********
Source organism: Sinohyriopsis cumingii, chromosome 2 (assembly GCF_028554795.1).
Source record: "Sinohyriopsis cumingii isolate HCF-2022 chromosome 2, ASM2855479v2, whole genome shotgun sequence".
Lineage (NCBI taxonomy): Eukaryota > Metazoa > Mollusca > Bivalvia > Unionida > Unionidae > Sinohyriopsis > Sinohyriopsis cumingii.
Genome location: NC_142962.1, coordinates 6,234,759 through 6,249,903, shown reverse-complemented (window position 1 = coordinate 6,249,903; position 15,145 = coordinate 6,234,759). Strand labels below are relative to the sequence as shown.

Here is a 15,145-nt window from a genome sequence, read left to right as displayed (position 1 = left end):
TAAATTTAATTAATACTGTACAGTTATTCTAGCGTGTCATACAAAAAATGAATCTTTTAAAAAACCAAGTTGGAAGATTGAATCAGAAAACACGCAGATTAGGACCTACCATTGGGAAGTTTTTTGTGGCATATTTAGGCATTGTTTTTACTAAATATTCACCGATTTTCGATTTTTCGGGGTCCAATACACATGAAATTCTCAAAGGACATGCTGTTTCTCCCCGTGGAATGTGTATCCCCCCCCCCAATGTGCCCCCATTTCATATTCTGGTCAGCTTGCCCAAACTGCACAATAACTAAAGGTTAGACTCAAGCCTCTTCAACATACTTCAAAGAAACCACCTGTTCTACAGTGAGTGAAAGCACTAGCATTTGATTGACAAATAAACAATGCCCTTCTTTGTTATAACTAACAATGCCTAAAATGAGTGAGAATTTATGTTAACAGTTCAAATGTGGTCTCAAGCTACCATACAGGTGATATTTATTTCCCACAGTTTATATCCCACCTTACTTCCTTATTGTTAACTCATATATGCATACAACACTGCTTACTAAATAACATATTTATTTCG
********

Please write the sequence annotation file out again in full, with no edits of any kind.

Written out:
Source organism: Sinohyriopsis cumingii, chromosome 2 (assembly GCF_028554795.1).
Source record: "Sinohyriopsis cumingii isolate HCF-2022 chromosome 2, ASM2855479v2, whole genome shotgun sequence".
Lineage (NCBI taxonomy): Eukaryota > Metazoa > Mollusca > Bivalvia > Unionida > Unionidae > Sinohyriopsis > Sinohyriopsis cumingii.
Genome location: NC_142962.1, coordinates 6,234,759 through 6,249,903, shown reverse-complemented (window position 1 = coordinate 6,249,903; position 15,145 = coordinate 6,234,759). Strand labels below are relative to the sequence as shown.

Here is a 15,145-nt window from a genome sequence, read left to right as displayed (position 1 = left end):
TAAATTTAATTAATACTGTACAGTTATTCTAGCGTGTCATACAAAAAATGAATCTTTTAAAAAACCAAGTTGGAAGATTGAATCAGAAAACACGCAGATTAGGACCTACCATTGGGAAGTTTTTTGTGGCATATTTAGGCATTGTTTTTACTAAATATTCACCGATTTTCGATTTTTCGGGGTCCAATACACATGAAATTCTCAAAGGACATGCTGTTTCTCCCCGTGGAATGTGTATCCCCCCCCCCAATGTGCCCCCATTTCATATTCTGGTCAGCTTGCCCAAACTGCACAATAACTAAAGGTTAGACTCAAGCCTCTTCAACATACTTCAAAGAAACCACCTGTTCTACAGTGAGTGAAAGCACTAGCATTTGATTGACAAATAAACAATGCCCTTCTTTGTTATAACTAACAATGCCTAAAATGAGTGAGAATTTATGTTAACAGTTCAAATGTGGTCTCAAGCTACCATACAGGTGATATTTATTTCCCACAGTTTATATCCCACCTTACTTCCTTATTGTTAACTCATATATGCATACAACACTGCTTACTAAATAACATATTTATTTCG